(A) First, when Frodo offers the Ring to her, she says to him (emphasis mine),

Gently are you revenged for my testing of your heart at our first meeting.

"Testing" is very close to "tempting" in the English language, though not so much in the USA. A place where you can still see this is in English translations of the Bible, where trials/testing/tempting are part of the same semantic domain. In other words, she tempted/tested Frodo about going home to the Shire (earlier in the chapter), and now he tests/tempters her.

(B) She describes a intense desire for the Ring, almost to the point of being consumed by it in her thoughts (emphasis mine).

I do not deny that that my heart has greatly desired to ask what you offer. For many long years I had pondered what I might do, should the Great Ring come into my hands, and behold! it was brought within my grasp.

She was certainly not immune to the lust for power that the Ring creates (on this point, see especially T. Shippey, The Road to Middle Earth

(C) She even admits she pondered taking the Ring from Frodo by force and justifying it!

The evil that was devised long ago works on in many ways, whether Sauron himself stands or falls. Would not that have been a noble deed to set to the credit of his Ring, if I had taken it by force or fear from my guest?

Notice that Galadriel's reasoning here is almost exactly like that of Boromir in a subsequent chapter, "The Breaking of the Fellowship." Boromir also lusts after the Ring, the Power it would provide, and the victory it could bring. He also envisions ruling with it even after Sauron is defeated! And he feels justified in taking it from Frodo.

(D) Of course, there is her vision of Power the Ring could bring her.

And now at last it comes. You will give me the Ring freely! In place of the Dark Lord you will set up a Queen. And I shall not be dark, but beautiful and terrible as the Morning and the Night! Fair as the Sea and the Sun and the Snow upon the Mountain! Dreadful as the Storm and the Lightning! Stronger than the foundations of the earth. All shall love me and despair!

At this point she reveals her own Ring, and "there issued a great light that illumined her alone and left all else dark." The text seems to imply (but open to interpretation) that she was contemplating the combined might of her Ring and the One Ring.

(E) Conclusion---She was tempted by the Ring's power. She was able to be corrupted by it. In fact, even though the Ring was lost out of existence, just knowing that it did exist led her to "ponder" the might she would wield if she obtained it.

Still not convinced that it tempted her?

(F) She ends the event with,

'I pass the test,' she said. 'I will diminish, and go into the West, and remain Galadriel.'

In other words, she admits it was a temptation. Everything here parallels Boromir's subsequent discussion with Frodo, with the exception that he failed to resist it like the others.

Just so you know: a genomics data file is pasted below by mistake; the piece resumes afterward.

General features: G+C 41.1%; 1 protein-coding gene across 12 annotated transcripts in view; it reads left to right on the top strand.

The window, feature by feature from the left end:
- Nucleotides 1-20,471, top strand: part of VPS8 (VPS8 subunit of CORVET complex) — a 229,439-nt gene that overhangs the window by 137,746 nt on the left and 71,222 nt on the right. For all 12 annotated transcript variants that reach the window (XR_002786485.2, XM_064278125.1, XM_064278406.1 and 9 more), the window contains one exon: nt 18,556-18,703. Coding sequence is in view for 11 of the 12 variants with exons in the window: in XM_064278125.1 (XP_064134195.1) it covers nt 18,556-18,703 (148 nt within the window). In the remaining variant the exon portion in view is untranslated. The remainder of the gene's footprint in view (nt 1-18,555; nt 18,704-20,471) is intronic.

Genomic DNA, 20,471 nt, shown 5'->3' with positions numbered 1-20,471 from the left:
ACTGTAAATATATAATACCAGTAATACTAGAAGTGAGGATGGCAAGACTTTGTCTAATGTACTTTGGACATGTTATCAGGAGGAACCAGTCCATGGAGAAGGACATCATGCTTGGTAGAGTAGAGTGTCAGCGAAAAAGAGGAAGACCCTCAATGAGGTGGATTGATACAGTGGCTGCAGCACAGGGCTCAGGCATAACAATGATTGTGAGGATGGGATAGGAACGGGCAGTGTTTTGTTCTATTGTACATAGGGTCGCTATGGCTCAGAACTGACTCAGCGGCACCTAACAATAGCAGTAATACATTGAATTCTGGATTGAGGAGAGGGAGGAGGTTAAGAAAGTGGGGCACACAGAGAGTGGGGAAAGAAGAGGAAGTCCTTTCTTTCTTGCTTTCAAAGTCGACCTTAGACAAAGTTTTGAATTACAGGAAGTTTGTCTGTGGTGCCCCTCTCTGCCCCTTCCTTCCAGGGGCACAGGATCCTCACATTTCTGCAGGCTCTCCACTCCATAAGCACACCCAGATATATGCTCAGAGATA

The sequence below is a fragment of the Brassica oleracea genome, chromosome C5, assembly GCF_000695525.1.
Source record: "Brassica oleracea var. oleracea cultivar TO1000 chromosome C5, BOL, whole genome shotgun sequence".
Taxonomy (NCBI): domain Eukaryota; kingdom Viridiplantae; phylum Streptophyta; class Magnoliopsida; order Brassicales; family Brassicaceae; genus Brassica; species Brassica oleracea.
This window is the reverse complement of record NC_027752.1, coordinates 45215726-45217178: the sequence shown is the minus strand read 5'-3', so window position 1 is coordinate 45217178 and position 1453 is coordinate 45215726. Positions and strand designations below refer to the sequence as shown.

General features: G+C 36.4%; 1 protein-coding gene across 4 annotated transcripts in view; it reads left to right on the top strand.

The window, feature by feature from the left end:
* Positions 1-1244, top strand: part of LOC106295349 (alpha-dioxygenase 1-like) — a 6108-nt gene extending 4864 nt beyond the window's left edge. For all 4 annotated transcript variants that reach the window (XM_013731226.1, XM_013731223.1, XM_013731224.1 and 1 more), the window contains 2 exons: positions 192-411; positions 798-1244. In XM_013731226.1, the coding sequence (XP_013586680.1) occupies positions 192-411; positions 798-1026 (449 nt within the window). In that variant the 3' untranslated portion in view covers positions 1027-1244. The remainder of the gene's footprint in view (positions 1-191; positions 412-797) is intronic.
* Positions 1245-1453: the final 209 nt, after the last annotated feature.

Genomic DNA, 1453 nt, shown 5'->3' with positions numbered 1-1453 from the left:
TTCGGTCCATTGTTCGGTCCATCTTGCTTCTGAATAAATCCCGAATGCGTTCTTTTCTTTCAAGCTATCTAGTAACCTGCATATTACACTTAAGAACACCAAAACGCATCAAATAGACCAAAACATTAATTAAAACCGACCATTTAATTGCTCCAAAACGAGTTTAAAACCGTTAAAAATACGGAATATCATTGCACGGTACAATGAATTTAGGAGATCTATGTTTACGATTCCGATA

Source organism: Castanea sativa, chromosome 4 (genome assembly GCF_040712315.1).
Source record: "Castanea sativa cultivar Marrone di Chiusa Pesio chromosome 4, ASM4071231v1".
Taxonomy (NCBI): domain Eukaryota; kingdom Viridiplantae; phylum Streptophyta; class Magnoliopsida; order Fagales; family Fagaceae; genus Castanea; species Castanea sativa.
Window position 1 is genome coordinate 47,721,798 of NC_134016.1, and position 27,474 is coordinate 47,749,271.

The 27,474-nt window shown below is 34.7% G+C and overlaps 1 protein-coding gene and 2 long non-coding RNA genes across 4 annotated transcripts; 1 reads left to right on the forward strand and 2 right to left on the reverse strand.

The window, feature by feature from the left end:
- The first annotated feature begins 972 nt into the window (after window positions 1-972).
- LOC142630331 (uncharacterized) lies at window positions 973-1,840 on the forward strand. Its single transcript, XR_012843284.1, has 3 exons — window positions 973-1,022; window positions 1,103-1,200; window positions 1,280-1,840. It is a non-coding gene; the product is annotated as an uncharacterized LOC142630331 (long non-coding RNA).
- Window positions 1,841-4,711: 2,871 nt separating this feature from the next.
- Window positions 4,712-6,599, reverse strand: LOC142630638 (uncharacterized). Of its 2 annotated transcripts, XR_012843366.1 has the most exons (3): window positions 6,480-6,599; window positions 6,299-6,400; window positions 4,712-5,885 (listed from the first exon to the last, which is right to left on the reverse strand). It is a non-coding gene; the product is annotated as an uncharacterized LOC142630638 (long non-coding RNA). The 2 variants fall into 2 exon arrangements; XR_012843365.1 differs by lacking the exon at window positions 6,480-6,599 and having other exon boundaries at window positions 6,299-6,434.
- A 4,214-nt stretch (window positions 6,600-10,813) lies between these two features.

I think the answer is in the capitalization. Tolkien was using capitalization intentionally to mean different things as explained in Mark Trapp's answer here.

I therefore interpret "Man/Men" and "man/men" as different words. The first as a sweeping term including females, and the other as adult-male.

As an aside, I'm having trouble finding a quote dealing with the ring's corrupting power that uses the word "Men". I did find this one (from Gandalf in FOTR) which uses "mortal":

'A mortal, Frodo, who keeps one of the Great Rings, does not die, but he does not grow or obtain more life, he merely continues, until at last every minute is a weariness. And if he often uses the Ring to make himself invisible, he fades: he bocemes in the end invisible permanently, and walks in the twilight under the eye of the dark power that rules the Rings. Yes, sooner or later - later, if he is strong or well-meaning to begin with, but neither strength nor good purpose will last - sooner or later the dark power will devour him.'

Also at the council of Elrond:

'Alas, no,' said Elrond. 'We cannot use the Ruling Ring. That we now know too well. It belongs to Sauron and was made by him alone, and is altogether evil. Its strength, Boromir, is too great for anyone to wield at will, save only those who have already a great power of their own. But for them it holds an even deadlier peril. The very desire of it corrupts the heart. Consider Saruman. If any of the Wise should with this Ring overthrow the Lord of Mordor, using his own arts, he would then set himself on Sauron's throne, and yet another Dark Lord would appear...

The quotes that I'm finding seem all-encompassing, and I can't find any mention of the word "Man/Men"

  • I'm not sure about the significance of the capitalization, though it's possibly correct, but your quotes address the issue perfectly. Commented Nov 25, 2012 at 10:26
  • @RandyOrrison Tolkein clearly uses the capital M when intending to refer to all of mankind in many places throughout his works. Commented Aug 1, 2014 at 15:54